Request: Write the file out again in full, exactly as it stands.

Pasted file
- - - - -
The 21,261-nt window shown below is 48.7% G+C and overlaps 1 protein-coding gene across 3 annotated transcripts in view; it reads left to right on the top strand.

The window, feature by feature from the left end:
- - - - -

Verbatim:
The 21,261-nt window shown below is 48.7% G+C and overlaps 1 protein-coding gene across 3 annotated transcripts in view; it reads left to right on the top strand.

The window, feature by feature from the left end: